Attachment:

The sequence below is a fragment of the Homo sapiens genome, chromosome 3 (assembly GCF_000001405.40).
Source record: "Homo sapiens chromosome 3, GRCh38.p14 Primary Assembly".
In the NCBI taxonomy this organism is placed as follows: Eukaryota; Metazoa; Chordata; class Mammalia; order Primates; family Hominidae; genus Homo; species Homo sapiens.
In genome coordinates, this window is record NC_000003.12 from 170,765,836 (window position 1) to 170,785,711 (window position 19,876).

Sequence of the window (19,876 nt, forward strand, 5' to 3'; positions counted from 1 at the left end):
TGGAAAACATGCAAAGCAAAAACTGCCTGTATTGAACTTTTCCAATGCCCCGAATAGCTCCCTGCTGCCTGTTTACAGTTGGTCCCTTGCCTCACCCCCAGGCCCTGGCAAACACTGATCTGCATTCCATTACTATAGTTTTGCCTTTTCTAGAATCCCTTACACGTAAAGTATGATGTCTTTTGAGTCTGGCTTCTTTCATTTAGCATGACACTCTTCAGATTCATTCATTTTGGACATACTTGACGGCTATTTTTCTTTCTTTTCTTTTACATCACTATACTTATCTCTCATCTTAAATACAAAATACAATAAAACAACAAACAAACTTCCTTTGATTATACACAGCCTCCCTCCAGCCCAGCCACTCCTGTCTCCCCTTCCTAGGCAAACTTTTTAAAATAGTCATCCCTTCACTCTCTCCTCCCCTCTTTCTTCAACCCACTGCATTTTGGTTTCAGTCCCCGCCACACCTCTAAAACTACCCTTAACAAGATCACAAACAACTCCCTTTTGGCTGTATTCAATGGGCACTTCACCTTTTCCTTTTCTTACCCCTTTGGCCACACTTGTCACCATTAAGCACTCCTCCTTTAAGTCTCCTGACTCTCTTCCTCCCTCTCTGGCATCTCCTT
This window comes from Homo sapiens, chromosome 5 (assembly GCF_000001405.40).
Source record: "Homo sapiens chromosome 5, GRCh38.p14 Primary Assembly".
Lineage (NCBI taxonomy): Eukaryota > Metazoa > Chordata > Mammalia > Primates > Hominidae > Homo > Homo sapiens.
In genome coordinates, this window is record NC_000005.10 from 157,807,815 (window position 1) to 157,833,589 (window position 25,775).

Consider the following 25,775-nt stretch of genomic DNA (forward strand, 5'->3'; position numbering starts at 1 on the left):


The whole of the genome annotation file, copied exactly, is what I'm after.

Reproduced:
The sequence below is a fragment of the Homo sapiens genome, chromosome 3 (assembly GCF_000001405.40).
Source record: "Homo sapiens chromosome 3, GRCh38.p14 Primary Assembly".
In the NCBI taxonomy this organism is placed as follows: Eukaryota; Metazoa; Chordata; class Mammalia; order Primates; family Hominidae; genus Homo; species Homo sapiens.
In genome coordinates, this window is record NC_000003.12 from 170,765,836 (window position 1) to 170,785,711 (window position 19,876).

Sequence of the window (19,876 nt, forward strand, 5' to 3'; positions counted from 1 at the left end):
TGGAAAACATGCAAAGCAAAAACTGCCTGTATTGAACTTTTCCAATGCCCCGAATAGCTCCCTGCTGCCTGTTTACAGTTGGTCCCTTGCCTCACCCCCAGGCCCTGGCAAACACTGATCTGCATTCCATTACTATAGTTTTGCCTTTTCTAGAATCCCTTACACGTAAAGTATGATGTCTTTTGAGTCTGGCTTCTTTCATTTAGCATGACACTCTTCAGATTCATTCATTTTGGACATACTTGACGGCTATTTTTCTTTCTTTTCTTTTACATCACTATACTTATCTCTCATCTTAAATACAAAATACAATAAAACAACAAACAAACTTCCTTTGATTATACACAGCCTCCCTCCAGCCCAGCCACTCCTGTCTCCCCTTCCTAGGCAAACTTTTTAAAATAGTCATCCCTTCACTCTCTCCTCCCCTCTTTCTTCAACCCACTGCATTTTGGTTTCAGTCCCCGCCACACCTCTAAAACTACCCTTAACAAGATCACAAACAACTCCCTTTTGGCTGTATTCAATGGGCACTTCACCTTTTCCTTTTCTTACCCCTTTGGCCACACTTGTCACCATTAAGCACTCCTCCTTTAAGTCTCCTGACTCTCTTCCTCCCTCTCTGGCATCTCCTT
This window comes from Homo sapiens, chromosome 5 (assembly GCF_000001405.40).
Source record: "Homo sapiens chromosome 5, GRCh38.p14 Primary Assembly".
Lineage (NCBI taxonomy): Eukaryota > Metazoa > Chordata > Mammalia > Primates > Hominidae > Homo > Homo sapiens.
In genome coordinates, this window is record NC_000005.10 from 157,807,815 (window position 1) to 157,833,589 (window position 25,775).

Consider the following 25,775-nt stretch of genomic DNA (forward strand, 5'->3'; position numbering starts at 1 on the left):